Besides the gratifying triumphs and clever, surprising escapes (I’m talking about the past, not necessarily the bank, because I don’t want to give that away), this book also shows the beautiful friendships Norah has during the present time of the story, after escaping the abusive childhood with her mother. So this book also gives the hope that people can recover and heal. They may still have scars, but they can rise above.

The author reads the audiobook, and it’s just as well I listened to it, because this is a book I don’t think I could have stopped reading if I didn’t have to turn off the sound.

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Review of A Cloud of Outrageous Blue, by Vesper Stamper

A Cloud of Outrageous Blue

by Vesper Stamper

Alfred A. Knopf, 2020. 307 pages.
Review written October 12, 2020, from a library book

Vesper Stamper’s illustrated young adult novels are amazingly evocative. Let me say that again: They’re illustrated young adult novels. The illustrations add a dreamlike quality to the book, as they did in What the Night Sings.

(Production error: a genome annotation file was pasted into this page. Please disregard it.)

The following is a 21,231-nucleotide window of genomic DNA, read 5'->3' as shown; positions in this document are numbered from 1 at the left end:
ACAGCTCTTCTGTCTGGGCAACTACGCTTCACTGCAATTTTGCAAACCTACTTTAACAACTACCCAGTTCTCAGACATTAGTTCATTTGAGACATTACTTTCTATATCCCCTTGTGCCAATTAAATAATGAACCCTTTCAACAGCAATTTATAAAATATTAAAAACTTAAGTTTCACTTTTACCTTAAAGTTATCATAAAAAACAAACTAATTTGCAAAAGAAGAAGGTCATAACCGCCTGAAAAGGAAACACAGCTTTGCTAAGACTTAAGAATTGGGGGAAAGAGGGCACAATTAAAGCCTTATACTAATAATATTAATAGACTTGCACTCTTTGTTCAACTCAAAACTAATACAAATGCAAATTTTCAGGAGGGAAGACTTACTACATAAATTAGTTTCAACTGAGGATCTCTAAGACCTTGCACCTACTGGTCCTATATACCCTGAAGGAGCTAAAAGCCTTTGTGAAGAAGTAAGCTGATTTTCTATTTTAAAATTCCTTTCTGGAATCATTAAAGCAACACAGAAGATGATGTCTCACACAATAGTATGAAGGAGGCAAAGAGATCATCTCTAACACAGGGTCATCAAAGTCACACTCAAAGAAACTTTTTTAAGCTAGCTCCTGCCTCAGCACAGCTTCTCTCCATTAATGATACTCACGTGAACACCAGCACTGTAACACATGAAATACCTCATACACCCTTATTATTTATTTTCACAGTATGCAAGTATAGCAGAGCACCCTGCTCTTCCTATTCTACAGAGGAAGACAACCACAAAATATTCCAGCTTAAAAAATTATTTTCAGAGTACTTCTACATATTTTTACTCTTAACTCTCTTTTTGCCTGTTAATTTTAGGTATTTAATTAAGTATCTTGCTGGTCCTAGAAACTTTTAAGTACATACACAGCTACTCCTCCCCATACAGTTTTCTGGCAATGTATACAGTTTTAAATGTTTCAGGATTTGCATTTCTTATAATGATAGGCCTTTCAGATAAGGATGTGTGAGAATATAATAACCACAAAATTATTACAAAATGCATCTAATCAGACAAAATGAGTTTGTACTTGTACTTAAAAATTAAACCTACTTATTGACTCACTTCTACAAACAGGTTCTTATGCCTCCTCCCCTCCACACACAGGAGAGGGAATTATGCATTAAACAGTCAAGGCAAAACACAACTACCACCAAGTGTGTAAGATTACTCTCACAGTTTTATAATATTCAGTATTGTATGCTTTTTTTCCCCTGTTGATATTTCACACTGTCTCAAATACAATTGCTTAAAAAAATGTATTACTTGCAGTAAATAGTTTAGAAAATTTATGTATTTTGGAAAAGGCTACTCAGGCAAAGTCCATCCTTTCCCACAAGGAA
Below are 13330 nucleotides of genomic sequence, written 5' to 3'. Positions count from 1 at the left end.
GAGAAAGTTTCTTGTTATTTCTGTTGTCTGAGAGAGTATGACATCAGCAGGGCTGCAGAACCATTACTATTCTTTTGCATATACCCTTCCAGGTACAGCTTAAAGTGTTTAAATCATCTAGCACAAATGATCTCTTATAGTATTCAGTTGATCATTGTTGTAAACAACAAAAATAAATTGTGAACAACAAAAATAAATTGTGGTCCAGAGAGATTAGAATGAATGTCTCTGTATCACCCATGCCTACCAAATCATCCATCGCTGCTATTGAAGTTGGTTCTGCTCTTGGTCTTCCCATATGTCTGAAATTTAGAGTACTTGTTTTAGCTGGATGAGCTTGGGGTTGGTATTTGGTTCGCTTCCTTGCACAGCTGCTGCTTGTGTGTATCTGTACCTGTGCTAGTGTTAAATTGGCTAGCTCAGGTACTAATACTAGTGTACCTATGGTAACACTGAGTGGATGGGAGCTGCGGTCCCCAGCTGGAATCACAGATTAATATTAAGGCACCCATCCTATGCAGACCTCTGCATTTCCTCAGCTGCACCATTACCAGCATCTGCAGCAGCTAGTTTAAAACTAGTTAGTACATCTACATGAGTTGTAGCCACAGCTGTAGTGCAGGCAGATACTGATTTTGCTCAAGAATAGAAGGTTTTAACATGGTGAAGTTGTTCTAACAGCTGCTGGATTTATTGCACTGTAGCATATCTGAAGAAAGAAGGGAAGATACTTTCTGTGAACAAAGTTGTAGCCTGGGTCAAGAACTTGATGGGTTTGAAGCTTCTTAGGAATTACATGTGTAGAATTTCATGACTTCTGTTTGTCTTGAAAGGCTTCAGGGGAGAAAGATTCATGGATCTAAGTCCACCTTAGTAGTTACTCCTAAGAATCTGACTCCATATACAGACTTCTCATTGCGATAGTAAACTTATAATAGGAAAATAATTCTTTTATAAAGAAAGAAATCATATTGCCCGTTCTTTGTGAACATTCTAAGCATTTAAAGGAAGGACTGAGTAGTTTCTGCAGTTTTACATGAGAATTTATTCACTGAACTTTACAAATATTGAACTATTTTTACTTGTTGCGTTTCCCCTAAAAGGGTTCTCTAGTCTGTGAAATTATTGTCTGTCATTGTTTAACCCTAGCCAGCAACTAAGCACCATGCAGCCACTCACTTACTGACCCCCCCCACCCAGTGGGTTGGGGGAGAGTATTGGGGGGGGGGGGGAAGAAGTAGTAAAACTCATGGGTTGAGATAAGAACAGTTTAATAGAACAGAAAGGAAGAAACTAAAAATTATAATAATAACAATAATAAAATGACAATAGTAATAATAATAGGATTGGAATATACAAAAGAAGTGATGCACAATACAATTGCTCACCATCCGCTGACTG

This one was set in medieval England about an orphaned girl who recently lost everything and was sent to a priory – just in time for the plague.

This book had lots of death and dying, so despite the dreamlike quality, it wasn’t exactly pleasant reading. I also have a prejudice against fanatically evil religious characters, and this book had a couple of those. So by the end, I didn’t enjoy this book nearly as much as I thought I would at the beginning. I didn’t quite follow all the plot choices either.

But as a book talking about how a large group of women lived together in the middle ages, with information about illuminating manuscripts, the book was lovely. Especially before they started dying.

Our orphaned main character was a synesthete who saw colors when she heard sounds. That sort of thing was thought to be demonic visions at the time, so she’d learned to keep silent about it. But it also gave her extra love for art and illuminated manuscripts.

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Review of We Are Not Free, by Traci Chee

We Are Not Free